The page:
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Old 01-12-2009, 01:36 AM   #1
Nimrod1193
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I decided to build rather than buy because I thought it would make a cool science project for my sons. The 3/8" OD copper tubing was only available in 20' and 50' coils, so I wound up overbuilding it a bit (I figured that I can always make it smaller if it is too unwieldy.)

Once it was done we took it for a test spin and it got ~3.5 gallons of water from 212F to 70F in 12 minutes! Not too shabby.


 
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Old 01-12-2009, 01:53 AM   #2
Chuckrox8
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Nice! Let's see some pics.

 
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Old 01-12-2009, 03:40 AM   #3
Warpig75
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Aug 2008
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id love to see some pics of it

 
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Old 01-12-2009, 03:53 AM   #4
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Sweeet! Awesome to hear that you actually MADE your wort chiller. I got mine after my first batch and it rawks!
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Old 01-12-2009, 05:05 AM   #5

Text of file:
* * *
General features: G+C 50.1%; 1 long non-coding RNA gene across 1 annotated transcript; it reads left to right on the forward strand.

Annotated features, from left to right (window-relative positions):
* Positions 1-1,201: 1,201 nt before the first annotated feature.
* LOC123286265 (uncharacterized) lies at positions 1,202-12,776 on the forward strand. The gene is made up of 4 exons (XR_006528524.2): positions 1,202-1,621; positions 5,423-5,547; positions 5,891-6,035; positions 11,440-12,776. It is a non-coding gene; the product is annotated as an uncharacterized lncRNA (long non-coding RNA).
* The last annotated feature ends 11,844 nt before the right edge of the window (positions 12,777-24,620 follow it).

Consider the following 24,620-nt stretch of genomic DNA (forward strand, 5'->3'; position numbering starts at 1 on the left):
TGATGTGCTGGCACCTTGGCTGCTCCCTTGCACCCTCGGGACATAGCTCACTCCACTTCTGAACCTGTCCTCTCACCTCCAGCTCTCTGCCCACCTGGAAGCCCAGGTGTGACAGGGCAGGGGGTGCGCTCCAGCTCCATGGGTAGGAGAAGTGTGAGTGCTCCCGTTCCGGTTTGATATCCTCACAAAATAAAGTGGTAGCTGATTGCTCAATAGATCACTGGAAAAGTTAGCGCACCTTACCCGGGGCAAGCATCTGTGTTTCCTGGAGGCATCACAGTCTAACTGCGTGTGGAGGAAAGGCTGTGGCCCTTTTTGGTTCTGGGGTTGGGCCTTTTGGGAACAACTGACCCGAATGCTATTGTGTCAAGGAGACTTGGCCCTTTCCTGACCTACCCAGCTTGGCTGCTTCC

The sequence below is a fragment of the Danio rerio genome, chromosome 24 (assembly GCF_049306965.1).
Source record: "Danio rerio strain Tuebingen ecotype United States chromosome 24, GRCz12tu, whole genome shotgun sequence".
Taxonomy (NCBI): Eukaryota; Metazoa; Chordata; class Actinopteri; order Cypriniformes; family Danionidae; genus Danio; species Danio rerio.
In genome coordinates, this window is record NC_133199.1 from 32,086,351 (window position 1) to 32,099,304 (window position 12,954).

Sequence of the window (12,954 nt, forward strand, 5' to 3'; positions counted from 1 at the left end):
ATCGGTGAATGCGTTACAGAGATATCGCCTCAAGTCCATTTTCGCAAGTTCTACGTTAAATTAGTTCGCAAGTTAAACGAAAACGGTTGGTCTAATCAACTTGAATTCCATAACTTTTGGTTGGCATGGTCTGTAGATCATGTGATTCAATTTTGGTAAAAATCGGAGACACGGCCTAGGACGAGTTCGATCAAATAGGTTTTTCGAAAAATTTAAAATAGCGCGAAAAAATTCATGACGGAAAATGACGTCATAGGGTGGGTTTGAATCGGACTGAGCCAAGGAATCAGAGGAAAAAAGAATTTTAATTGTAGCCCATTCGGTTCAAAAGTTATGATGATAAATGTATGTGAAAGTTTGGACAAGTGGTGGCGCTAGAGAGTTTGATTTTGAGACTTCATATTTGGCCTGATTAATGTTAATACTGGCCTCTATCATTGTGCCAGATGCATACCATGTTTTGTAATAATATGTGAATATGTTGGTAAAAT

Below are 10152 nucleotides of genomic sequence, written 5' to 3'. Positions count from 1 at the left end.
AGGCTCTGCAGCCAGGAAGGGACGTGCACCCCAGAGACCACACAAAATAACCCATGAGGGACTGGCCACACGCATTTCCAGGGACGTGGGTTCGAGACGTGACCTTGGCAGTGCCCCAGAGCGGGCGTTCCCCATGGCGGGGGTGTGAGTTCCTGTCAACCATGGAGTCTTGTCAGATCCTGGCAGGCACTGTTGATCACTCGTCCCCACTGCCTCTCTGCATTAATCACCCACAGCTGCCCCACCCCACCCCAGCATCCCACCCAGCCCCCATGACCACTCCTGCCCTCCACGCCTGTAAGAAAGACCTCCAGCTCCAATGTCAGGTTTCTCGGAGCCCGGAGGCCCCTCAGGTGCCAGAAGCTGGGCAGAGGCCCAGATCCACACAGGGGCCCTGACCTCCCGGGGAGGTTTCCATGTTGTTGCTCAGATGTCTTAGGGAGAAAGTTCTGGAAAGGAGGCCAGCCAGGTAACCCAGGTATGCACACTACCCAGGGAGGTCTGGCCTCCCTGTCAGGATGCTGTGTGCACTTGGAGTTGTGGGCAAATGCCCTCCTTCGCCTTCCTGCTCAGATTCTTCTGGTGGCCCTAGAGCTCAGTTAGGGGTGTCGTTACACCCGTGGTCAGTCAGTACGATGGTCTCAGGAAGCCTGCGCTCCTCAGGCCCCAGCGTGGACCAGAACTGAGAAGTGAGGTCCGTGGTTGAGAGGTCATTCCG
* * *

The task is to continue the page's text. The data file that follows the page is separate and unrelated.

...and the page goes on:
Kungpaodog
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That's awesome! Pics please!

Since I don't have a good place to hook one up (wrong type of faucet) I am thinking about saving up to buy the stuff to make a recirculating wort chiller that uses a pump to move ice water through the coil. And then I can feel better about not wasting as much water. Otherwise I would have made one a while ago. It's amazing what my LHBS charges for an immersion chiller.
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Old 01-12-2009, 05:07 AM   #6
Nimrod1193
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I'll see if I can get some pics of it tomorrow.


Here is the parts list, including the prices from Lowes:

50' 3/8" OD copper tubing ($38.17)
20' 3/8" ID vinyl tubing ($5.00)
4 hose clamps ($1.94)
3/8" garden hose connector ($7.43)
Garden hose adapter for kitchen sink ($5.17)


 
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Old 01-12-2009, 06:24 AM   #7
pen25
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Jun 2008
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Quote:
Originally Posted by Kungpaodog View Post
That's awesome! Pics please!

Since I don't have a good place to hook one up (wrong type of faucet) I am thinking about saving up to buy the stuff to make a recirculating wort chiller that uses a pump to move ice water through the coil. And then I can feel better about not wasting as much water. Otherwise I would have made one a while ago. It's amazing what my LHBS charges for an immersion chiller.
do you have a sprayer? if you do you can fab something up to use the sprayer hose. go down to home depot and borrow one of thier sprayers and walk over to those fittings and find a fitting that will screw onto the end. replace the sprayer and use the fitting to find a barb end and use it.